At the northern end of the narrow elongate Gulf of California, the Colorado River has been depositing sediment for centuries to form river delta. During the Quaternary alone, the delta has prograded farther into the basin to form a cone of sediment that covers more than 7700 km2. The delta is located entirely within the country of Mexico and is divided between the Mexican states of Baja California to the west and Sonora to the east.
The basin into which the Colorado delta is building is bound by two major fault zones that form its east and west margins. East of the Gulf of California, a family of lateral faults has caused a small escarpment that separates the elevated (120 to 180 m) Sonoran Mesa (upper right part of the scene) from the basin. This mesa is desert land composed of relatively undisturbed Pliocene/Pleistocene strata overlain by dunes (A) and alluvium (B). The western boundary of the basin is marked by large normal faults that create an abrupt transition from the Sierra de Juarez of the Peninsular Ranges (a Mesozoic plutonic complex) to the basin floor. Three other mountain ranges of lesser importance extend into the basin (see index map). All of these ranges are located to the left or west of an imaginary dividing line up the center of the Gulf of California in Plate D-12. As is common with fault-controlled tectonic troughs, elevation changes over short distances can be extreme. In this case, relief up to 1200 m is attained in some areas over a distance of about 6.5 km; however, elevations of about 700 m are most common for the mountains that form the western boundary of the basin.
|Figure D-12.1||Figure D-12.2|
Because of the elongate configuration of the Gulf of California, the Colorado River delta deposits are subject to distribution and reworking by strong currents (over 200 cm/sec) associated with an enormous tidal range (greater than 10 m). In comparison to tidal effects, the importance of wave action in this delta is small (McGowen and Garner, 1970). As a result, a vast area of tidal flats (C) and tidal bars (D) has developed. Some tidal bars, such as Montague Island, are exposed at low tide. Others that have the same elongate shape remain subaqueous features throughout the tidal cycle. Since the entire area is arid (less than 76 to 100 mm/yr), vegetation is sparse, often allowing topographic lows in the upper tidal plain to develop into salt pans (E). When unusually high-water events occur, such as during the passage of a hurricane, marine water inundates the supratidal flat (above the influence of the normal tides), where evaporation and salt accumulation take place. In the valley fill north of the supratidal flats (F), the soil remains moist with fresh water and supports plant growth. This region is extensively cultivated (G), as is apparent in the upper left corner of the scene. The channel patterns (Figure D-12.1) are complex and show the result of modification by tidal processes. Migration of the channels is common, and at low tide, these barren sand flats are the site of small dendritic drainage channels.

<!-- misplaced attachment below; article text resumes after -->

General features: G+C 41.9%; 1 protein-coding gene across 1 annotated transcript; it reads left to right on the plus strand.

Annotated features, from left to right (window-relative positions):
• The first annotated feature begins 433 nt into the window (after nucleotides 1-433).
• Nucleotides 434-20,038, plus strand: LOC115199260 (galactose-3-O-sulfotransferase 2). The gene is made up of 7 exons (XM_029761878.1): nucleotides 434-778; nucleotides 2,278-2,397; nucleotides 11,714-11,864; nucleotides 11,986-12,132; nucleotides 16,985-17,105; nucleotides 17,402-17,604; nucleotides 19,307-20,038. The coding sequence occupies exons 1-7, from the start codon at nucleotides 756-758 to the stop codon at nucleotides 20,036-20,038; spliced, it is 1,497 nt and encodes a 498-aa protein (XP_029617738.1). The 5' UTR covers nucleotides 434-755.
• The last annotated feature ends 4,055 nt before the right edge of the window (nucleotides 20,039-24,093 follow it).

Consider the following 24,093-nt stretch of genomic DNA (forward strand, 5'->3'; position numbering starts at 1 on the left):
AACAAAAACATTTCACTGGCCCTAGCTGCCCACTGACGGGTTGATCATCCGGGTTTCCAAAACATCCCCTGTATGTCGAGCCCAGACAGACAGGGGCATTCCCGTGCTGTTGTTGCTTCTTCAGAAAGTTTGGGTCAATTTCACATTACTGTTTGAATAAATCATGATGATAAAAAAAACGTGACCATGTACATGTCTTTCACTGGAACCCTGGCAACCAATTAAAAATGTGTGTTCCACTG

In addition to the sediment contributed to the basin directly by the Colorado River, erosion of the steep mountain fronts provides abundant coarse debris to form alluvial fans. Between the mountain front of the Sierra de Juarez and the San de los Cocopas Mountains to the east, alluvial fans from these respective sources have helped to form a miniature basin where a playa lake (I) has developed.
Numerous smaller scale features occur along the coast (Meckel, 1975). These include tidal channels (J), daily providing fine- grained sediment and marine water to the tidal flats; narrow sandy beaches (K); stranded beaches and beach ridges, commonly called cheniers (L); tidal deltas (M); and basinward-building coastal barriers (N), some of which have large sand waves in the intertidal zone (Figure D-12.2). In this figure, large sand waves have formed in the intertidal zone along the Sonoran coastline. Longshore currents, from right to left in the photograph, have created a spit that has effectively sealed a small coastal bay at low tide. Figure D-12.3 represents a part of the Colorado River on the Baja California side. In this photograph, waves are breaking on the thin transgressive beach in the foreground. Behind this sandy coastal ridge (chenier) are the channels of a tidal delta and its associated tidal flats. White areas in the background represent salt pans of the supratidal surface. Alluvial fans originating in Cretaceous granites form the landward margins of the supratidal environment. These coarse detrital fans are prograding across the supratidal surface. Landsat 2335- 17311-7, December 23, 1975.
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